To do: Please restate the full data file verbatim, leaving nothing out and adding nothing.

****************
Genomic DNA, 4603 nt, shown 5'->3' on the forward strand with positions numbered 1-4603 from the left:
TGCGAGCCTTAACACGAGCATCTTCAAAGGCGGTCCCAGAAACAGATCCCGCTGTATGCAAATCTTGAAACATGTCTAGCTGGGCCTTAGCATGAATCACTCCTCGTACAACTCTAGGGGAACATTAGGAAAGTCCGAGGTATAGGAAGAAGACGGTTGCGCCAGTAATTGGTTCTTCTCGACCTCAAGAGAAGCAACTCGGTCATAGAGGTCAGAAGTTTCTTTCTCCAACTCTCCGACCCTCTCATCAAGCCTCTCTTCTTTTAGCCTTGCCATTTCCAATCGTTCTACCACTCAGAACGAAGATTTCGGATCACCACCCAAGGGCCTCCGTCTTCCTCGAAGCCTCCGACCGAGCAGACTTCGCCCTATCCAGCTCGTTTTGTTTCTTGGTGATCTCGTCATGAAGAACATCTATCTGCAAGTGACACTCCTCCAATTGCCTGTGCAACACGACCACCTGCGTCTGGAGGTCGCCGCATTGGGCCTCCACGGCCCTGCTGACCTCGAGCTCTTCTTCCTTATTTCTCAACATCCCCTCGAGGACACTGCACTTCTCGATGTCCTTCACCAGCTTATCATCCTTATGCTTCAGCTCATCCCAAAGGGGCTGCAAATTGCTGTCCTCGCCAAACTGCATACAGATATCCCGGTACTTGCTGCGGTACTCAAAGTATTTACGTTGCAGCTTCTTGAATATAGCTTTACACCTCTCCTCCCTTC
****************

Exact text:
Genomic DNA, 4603 nt, shown 5'->3' on the forward strand with positions numbered 1-4603 from the left:
TGCGAGCCTTAACACGAGCATCTTCAAAGGCGGTCCCAGAAACAGATCCCGCTGTATGCAAATCTTGAAACATGTCTAGCTGGGCCTTAGCATGAATCACTCCTCGTACAACTCTAGGGGAACATTAGGAAAGTCCGAGGTATAGGAAGAAGACGGTTGCGCCAGTAATTGGTTCTTCTCGACCTCAAGAGAAGCAACTCGGTCATAGAGGTCAGAAGTTTCTTTCTCCAACTCTCCGACCCTCTCATCAAGCCTCTCTTCTTTTAGCCTTGCCATTTCCAATCGTTCTACCACTCAGAACGAAGATTTCGGATCACCACCCAAGGGCCTCCGTCTTCCTCGAAGCCTCCGACCGAGCAGACTTCGCCCTATCCAGCTCGTTTTGTTTCTTGGTGATCTCGTCATGAAGAACATCTATCTGCAAGTGACACTCCTCCAATTGCCTGTGCAACACGACCACCTGCGTCTGGAGGTCGCCGCATTGGGCCTCCACGGCCCTGCTGACCTCGAGCTCTTCTTCCTTATTTCTCAACATCCCCTCGAGGACACTGCACTTCTCGATGTCCTTCACCAGCTTATCATCCTTATGCTTCAGCTCATCCCAAAGGGGCTGCAAATTGCTGTCCTCGCCAAACTGCATACAGATATCCCGGTACTTGCTGCGGTACTCAAAGTATTTACGTTGCAGCTTCTTGAATATAGCTTTACACCTCTCCTCCCTTC